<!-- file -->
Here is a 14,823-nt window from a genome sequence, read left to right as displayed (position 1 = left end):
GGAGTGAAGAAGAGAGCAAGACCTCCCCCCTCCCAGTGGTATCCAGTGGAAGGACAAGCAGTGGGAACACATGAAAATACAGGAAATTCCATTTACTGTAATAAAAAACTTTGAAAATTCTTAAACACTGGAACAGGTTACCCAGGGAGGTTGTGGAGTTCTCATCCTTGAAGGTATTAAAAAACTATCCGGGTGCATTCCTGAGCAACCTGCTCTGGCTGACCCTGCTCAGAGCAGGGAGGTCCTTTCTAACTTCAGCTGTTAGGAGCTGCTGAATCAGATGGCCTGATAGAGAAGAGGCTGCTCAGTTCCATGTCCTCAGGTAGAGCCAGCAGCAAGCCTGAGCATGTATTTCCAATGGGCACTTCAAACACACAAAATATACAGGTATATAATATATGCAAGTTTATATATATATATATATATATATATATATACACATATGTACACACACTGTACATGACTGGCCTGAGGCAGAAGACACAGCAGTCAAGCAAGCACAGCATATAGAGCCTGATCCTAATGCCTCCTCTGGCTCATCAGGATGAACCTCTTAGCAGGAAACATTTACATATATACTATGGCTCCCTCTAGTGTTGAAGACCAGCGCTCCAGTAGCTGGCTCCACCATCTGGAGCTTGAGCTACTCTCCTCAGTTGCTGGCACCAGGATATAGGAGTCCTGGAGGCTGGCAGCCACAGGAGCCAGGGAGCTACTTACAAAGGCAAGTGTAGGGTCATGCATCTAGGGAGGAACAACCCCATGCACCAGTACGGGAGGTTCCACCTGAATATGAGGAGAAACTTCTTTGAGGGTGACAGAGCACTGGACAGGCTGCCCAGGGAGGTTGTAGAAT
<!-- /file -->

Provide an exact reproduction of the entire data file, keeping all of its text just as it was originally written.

Here is a 14,823-nt window from a genome sequence, read left to right as displayed (position 1 = left end):
GGAGTGAAGAAGAGAGCAAGACCTCCCCCCTCCCAGTGGTATCCAGTGGAAGGACAAGCAGTGGGAACACATGAAAATACAGGAAATTCCATTTACTGTAATAAAAAACTTTGAAAATTCTTAAACACTGGAACAGGTTACCCAGGGAGGTTGTGGAGTTCTCATCCTTGAAGGTATTAAAAAACTATCCGGGTGCATTCCTGAGCAACCTGCTCTGGCTGACCCTGCTCAGAGCAGGGAGGTCCTTTCTAACTTCAGCTGTTAGGAGCTGCTGAATCAGATGGCCTGATAGAGAAGAGGCTGCTCAGTTCCATGTCCTCAGGTAGAGCCAGCAGCAAGCCTGAGCATGTATTTCCAATGGGCACTTCAAACACACAAAATATACAGGTATATAATATATGCAAGTTTATATATATATATATATATATATATATATACACATATGTACACACACTGTACATGACTGGCCTGAGGCAGAAGACACAGCAGTCAAGCAAGCACAGCATATAGAGCCTGATCCTAATGCCTCCTCTGGCTCATCAGGATGAACCTCTTAGCAGGAAACATTTACATATATACTATGGCTCCCTCTAGTGTTGAAGACCAGCGCTCCAGTAGCTGGCTCCACCATCTGGAGCTTGAGCTACTCTCCTCAGTTGCTGGCACCAGGATATAGGAGTCCTGGAGGCTGGCAGCCACAGGAGCCAGGGAGCTACTTACAAAGGCAAGTGTAGGGTCATGCATCTAGGGAGGAACAACCCCATGCACCAGTACGGGAGGTTCCACCTGAATATGAGGAGAAACTTCTTTGAGGGTGACAGAGCACTGGACAGGCTGCCCAGGGAGGTTGTAGAAT